Career planning and career decision-making has become an increasingly complex activity for all people and certainly for post-secondary students and the pressure young adults feel to career plan efficiently and effectively is enormous. The reasons for this are many including increased costs, societal and family expectations, and increased number of options (i.e., too many choices).
We know from professional experience and from research that parents are very influential in their son’s and daughter’s career planning and that parents are the most frequently identified people that university students’ consult when career planning. We also know that parents want to help their sons and daughters career plan but we also know that parents may be uncertain about how best to partner with their sons and daughters to help plan for career success. We have some suggestions for you!
Parents’ Hopes, Dreams and Worries
We believe that parents hope and dream for success and happiness for their sons and daughters. Ironically, this can become a source of stress as parents attempt to help with career planning. Why? Because parents may have a different definition of success than their daughters and sons. We suggest that you consider whose definition of success is most important. We also suggest that your sons and daughters are not mirror images or clones of yourselves and that they therefore will want and need different things from their careers than you need and want.
Parents express many worries about career planning and some of the most common that we hear are:
These are legitimate and serious worries and you need a way to address them. We’re going to focus primarily on the latter two worries. There are many resources available at the University of Manitoba to assist with the first two worries including the Student Counselling and Career Centre and the Academic Learning Centre.
Suggestions for Parents
Check out our information on career planning for success. Our webpage on career planning and decision-making shares information on how to approach these tasks – being knowledgeable about career planning can help parents not encourage strategies that can be risky (e.g., selecting an occupational goal based solely on salary).
Listen to ideas, plans and decisions. Be prepared to be a listening partner for your son and daughter and acknowledge his/her ideas, interests, values and identity. Provide support and encouragement but also point out consequences of plans and decisions. This is an area where you can be extremely helpful because of your life experience. You understand the implications of decisions in a way that is likely not possible for your son or daughter. For example, you will likely have a better understanding of the impact of shirt work on life and family than your son or daughter. Remember to be careful to challenge the plan, not the person.
Provide information. You can be an excellent source of career and decision-making information for your daughter or son. Consider talking about your career and how you decided and share what you would do differently. Provide books, magazines and other literature and encourage use of the internet (Tip: Don’t force your daughter or son to read these materials – leave them out and they may be used). Provide people contacts – you might know people working in occupations that they are considering. Finally, encourage use of University of Manitoba resources.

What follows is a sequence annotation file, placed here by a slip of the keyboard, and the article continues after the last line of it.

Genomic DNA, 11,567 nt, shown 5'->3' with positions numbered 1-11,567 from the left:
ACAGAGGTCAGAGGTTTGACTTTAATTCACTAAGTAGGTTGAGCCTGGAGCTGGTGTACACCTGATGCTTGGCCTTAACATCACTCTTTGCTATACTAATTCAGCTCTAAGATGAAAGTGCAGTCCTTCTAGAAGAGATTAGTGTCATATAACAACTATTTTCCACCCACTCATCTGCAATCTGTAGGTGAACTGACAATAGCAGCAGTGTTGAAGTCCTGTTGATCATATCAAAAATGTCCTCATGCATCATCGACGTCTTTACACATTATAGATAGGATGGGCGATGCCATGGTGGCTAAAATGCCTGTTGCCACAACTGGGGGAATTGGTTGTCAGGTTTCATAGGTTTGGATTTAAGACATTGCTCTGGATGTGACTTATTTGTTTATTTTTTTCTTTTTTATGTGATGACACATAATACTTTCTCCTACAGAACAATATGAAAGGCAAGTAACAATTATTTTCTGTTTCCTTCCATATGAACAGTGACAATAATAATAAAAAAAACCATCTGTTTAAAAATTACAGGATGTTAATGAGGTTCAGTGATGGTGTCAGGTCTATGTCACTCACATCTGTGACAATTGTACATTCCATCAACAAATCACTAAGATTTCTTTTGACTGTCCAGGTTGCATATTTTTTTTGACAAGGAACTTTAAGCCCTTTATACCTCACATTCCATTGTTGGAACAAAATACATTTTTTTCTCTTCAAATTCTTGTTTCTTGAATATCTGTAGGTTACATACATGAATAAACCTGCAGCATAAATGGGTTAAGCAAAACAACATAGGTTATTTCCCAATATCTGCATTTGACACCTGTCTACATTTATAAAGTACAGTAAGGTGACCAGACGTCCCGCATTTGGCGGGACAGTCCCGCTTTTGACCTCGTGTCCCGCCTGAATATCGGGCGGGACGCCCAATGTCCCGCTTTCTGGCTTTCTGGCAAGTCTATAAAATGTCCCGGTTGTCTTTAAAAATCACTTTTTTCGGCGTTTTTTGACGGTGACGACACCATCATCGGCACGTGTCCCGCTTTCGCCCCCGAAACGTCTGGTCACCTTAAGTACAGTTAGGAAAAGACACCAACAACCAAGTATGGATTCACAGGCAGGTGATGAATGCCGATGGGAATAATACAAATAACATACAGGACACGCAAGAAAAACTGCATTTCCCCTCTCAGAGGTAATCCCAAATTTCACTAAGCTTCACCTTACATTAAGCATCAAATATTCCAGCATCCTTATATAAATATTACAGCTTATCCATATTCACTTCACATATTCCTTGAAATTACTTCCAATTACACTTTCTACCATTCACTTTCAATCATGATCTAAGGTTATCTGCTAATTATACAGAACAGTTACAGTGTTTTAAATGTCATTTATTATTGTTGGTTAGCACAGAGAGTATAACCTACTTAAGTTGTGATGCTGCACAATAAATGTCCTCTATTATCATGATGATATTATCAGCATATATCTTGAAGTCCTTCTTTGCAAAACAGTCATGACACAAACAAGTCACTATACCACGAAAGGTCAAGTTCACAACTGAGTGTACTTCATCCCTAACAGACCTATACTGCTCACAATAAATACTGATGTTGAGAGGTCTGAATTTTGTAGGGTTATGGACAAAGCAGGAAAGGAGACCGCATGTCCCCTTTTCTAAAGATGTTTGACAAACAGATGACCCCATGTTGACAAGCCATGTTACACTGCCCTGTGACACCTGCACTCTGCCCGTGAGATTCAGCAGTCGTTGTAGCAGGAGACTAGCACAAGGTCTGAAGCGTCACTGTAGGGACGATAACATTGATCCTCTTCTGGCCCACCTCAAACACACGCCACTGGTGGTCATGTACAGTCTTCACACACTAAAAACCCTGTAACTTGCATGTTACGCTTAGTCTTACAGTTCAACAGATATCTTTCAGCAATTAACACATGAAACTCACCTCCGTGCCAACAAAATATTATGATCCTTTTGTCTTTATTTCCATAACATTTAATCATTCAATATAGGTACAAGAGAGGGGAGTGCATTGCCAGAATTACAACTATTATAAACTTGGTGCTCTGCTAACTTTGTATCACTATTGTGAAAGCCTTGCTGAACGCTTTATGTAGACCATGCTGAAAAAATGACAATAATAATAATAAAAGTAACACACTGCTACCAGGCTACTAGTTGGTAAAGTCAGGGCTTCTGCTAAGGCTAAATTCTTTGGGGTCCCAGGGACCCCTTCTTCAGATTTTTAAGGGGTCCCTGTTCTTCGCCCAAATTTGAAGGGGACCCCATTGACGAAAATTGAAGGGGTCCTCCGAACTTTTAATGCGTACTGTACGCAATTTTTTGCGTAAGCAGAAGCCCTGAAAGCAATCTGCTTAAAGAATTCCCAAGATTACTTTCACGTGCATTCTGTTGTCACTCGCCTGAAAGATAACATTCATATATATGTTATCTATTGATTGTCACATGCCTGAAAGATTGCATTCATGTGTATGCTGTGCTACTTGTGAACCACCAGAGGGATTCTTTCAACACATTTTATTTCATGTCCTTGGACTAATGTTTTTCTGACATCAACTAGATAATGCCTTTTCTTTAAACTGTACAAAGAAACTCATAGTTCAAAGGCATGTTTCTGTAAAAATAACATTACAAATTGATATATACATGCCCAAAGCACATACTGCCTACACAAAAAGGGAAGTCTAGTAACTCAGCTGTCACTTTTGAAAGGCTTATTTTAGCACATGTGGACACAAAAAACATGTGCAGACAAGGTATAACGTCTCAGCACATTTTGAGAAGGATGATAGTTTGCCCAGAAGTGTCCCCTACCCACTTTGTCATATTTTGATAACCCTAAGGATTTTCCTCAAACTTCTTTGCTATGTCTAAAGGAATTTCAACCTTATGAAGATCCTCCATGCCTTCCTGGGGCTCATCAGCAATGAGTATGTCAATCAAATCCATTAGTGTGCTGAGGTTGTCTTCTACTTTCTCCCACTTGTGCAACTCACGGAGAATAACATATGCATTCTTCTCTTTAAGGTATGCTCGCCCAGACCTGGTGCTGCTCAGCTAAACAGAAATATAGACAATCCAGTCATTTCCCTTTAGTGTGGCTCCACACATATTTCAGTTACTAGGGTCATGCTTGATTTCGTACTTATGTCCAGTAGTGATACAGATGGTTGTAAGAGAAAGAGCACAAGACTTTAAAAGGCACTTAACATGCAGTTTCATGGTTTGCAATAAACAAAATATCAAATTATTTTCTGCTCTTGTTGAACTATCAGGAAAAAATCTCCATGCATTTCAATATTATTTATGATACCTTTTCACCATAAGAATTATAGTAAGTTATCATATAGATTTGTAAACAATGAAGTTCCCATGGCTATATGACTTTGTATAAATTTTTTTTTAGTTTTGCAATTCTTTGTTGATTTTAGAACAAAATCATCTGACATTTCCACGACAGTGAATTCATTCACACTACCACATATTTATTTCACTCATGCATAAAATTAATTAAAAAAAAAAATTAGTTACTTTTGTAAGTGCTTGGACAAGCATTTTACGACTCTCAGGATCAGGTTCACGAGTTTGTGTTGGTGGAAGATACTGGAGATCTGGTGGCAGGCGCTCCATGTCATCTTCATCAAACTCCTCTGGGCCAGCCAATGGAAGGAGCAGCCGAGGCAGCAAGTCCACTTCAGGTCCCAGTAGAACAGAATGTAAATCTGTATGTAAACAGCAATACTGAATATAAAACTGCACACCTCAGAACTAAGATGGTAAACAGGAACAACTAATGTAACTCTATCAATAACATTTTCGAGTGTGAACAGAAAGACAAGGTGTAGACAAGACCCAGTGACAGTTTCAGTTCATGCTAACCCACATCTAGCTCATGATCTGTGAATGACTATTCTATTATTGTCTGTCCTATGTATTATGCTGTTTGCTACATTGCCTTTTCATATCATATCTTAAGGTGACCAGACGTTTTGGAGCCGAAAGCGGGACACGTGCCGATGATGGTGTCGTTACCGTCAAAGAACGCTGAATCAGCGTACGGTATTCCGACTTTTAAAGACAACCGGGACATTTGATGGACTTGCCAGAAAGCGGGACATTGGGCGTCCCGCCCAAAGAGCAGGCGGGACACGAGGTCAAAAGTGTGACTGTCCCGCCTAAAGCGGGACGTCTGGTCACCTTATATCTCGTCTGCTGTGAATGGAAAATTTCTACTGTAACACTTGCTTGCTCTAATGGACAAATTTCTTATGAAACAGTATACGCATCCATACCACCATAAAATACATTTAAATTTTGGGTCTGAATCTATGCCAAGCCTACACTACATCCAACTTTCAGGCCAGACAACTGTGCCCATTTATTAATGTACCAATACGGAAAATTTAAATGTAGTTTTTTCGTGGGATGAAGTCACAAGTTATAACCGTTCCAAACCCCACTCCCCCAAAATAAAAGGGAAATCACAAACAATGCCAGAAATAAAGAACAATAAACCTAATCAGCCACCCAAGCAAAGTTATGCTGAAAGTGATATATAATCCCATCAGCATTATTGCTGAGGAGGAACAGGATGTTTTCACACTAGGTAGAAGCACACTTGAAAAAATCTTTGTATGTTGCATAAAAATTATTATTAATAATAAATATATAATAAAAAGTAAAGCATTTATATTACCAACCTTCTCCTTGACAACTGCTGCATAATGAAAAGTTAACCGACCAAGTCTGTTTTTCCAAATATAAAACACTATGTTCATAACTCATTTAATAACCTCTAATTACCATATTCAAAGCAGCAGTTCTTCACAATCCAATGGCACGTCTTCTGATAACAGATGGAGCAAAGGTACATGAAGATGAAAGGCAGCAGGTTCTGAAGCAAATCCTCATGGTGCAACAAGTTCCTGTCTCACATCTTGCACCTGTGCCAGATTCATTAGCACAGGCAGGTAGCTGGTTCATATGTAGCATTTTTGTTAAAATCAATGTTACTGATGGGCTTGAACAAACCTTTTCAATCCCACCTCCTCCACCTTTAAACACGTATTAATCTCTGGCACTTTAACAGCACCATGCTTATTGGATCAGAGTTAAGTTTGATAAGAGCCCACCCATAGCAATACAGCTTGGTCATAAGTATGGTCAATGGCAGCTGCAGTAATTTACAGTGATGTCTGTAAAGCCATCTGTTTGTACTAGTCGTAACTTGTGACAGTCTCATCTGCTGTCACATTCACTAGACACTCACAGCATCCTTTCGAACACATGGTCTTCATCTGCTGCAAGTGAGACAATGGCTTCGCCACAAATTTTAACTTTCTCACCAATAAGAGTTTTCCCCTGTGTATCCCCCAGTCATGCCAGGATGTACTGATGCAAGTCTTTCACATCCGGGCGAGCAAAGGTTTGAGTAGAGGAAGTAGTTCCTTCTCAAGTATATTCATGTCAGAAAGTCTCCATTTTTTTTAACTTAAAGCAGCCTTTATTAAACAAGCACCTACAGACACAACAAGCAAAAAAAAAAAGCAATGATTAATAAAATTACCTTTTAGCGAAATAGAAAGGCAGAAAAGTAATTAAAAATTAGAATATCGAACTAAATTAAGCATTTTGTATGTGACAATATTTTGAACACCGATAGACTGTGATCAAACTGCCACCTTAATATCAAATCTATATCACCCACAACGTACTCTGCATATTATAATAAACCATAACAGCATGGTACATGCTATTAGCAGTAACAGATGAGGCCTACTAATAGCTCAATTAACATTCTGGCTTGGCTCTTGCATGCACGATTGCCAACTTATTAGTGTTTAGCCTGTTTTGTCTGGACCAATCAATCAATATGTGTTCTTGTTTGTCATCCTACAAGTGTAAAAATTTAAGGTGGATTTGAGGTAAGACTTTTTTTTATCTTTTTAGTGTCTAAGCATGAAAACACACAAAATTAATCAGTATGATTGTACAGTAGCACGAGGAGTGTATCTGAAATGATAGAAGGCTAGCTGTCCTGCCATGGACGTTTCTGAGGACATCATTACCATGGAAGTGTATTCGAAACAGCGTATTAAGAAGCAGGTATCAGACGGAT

Control your ambition. This might be a tough one for all parents because this relates to views of success as well as hopes and dreams. Parents need to be careful to not impose their ambitions on their sons and daughters because this rarely works well. We encourage you to honour your son/daughter’s identities and their analytical process. You don’t need to disregard your ambitions for your son or daughter, however. Use your ambitions to suggest points of discussion.
Build self-confidence. Your daughter or son’s career decision-making self-efficacy (i.e., self-confidence for career planning) may not be particularly strong and may be easily susceptible to criticism. As such, we encourage you to criticize sparingly. We also encourage you to remember to make positive comments too. This does not mean that you cannot question your daughter or son’s career plans; rather, be aware of the process and manner you use to do this.
Teach Decision-Making Skills. Decision-making is a learned skill that people develop in unique ways. Your son or daughter will need to develop their own strategy for decision-making but you can help. Encourage your son or daughter to:
Encourage the total university experience. Employers and program administrators (e.g., Faculty of Medicine) look for more than just good academic achievements in candidates for employment or admission. Consider for example what you have looked for when hiring a new employee. We guess that you want someone who is affable (able to work well with others), available (reliable and interested in working) and skilled. Participation in student groups, volunteer experiences and attending optional academic experiences are a few ways that students can add to the skills that they will attain in from their academic program. This overall skill development will create more possibilities and leave them less vulnerable to change.
“It is not the strongest of the species that survive, nor the most intelligent, but the one most responsive to change.” Charles Darwin
Final Messages to Consider